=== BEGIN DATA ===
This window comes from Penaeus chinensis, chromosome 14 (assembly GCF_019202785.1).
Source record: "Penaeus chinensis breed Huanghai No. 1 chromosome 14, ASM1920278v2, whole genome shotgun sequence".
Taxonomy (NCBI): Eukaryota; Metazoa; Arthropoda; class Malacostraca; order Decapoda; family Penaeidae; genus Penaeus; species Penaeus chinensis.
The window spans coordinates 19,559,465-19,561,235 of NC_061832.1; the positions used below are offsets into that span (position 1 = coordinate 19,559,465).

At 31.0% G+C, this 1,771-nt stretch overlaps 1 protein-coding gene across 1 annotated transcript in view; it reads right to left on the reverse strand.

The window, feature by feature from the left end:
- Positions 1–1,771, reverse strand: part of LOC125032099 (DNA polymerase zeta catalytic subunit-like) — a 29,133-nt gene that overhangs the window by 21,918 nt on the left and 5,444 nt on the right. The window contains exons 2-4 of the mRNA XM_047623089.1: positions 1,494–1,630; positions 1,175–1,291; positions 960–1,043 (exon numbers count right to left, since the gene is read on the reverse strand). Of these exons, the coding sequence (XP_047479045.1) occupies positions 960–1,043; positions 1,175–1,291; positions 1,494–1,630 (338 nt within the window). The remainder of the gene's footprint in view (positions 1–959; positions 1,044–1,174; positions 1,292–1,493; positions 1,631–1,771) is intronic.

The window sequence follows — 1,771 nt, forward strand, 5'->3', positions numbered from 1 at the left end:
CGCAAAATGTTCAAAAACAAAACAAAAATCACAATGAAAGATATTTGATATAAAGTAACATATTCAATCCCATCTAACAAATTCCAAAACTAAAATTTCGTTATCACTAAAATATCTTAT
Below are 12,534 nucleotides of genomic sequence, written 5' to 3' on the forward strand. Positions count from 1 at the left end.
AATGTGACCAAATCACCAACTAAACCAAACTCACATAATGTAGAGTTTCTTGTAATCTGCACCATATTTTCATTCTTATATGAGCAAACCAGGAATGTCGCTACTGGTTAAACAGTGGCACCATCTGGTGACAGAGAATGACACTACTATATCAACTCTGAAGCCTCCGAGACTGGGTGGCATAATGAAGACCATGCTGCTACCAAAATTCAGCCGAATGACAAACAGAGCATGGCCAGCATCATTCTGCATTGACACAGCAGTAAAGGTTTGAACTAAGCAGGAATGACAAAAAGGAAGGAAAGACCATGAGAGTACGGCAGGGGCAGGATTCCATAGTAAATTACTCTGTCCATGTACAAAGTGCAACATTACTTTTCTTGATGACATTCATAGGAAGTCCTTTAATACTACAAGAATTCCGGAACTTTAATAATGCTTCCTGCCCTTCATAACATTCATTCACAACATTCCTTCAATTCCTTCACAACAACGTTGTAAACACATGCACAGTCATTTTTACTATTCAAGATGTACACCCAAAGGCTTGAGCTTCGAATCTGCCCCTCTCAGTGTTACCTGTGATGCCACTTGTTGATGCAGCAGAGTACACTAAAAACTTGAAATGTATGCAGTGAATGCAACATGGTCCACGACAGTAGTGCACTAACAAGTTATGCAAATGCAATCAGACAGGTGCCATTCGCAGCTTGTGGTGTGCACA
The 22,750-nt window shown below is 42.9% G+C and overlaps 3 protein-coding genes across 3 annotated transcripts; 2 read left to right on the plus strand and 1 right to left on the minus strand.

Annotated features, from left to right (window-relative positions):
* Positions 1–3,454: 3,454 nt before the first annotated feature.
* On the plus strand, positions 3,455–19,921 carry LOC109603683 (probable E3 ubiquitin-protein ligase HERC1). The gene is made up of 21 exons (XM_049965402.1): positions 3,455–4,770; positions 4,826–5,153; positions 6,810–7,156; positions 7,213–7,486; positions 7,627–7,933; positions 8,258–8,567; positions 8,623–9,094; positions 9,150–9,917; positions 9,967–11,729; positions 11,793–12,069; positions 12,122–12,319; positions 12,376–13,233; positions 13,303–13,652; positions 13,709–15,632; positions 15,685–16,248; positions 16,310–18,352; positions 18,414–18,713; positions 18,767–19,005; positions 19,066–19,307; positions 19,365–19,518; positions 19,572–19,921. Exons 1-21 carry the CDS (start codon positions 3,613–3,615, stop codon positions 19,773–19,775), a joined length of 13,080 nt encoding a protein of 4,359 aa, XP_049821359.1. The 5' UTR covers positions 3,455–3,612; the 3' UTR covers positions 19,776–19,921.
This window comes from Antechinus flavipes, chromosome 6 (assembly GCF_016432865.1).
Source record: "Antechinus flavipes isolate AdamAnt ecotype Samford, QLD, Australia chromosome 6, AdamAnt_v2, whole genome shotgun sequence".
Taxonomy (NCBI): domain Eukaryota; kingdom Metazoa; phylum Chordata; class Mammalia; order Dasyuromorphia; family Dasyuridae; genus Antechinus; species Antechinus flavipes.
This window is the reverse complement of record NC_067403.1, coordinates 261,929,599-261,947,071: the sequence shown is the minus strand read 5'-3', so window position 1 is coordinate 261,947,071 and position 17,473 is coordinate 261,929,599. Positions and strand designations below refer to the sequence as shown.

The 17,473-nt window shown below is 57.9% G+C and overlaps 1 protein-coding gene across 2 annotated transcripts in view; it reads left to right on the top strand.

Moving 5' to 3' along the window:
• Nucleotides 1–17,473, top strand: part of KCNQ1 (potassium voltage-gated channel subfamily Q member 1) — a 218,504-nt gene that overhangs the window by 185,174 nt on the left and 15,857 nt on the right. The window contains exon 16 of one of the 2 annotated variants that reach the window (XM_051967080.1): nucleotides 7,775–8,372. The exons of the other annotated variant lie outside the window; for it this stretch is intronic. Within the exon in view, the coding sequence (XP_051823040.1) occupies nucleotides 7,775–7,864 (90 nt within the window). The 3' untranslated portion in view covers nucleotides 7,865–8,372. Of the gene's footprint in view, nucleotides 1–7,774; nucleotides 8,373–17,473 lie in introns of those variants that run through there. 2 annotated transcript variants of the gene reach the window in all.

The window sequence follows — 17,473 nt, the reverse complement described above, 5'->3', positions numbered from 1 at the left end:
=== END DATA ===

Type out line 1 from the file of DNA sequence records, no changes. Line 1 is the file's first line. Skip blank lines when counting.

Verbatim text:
This window comes from Penaeus chinensis, chromosome 14 (assembly GCF_019202785.1).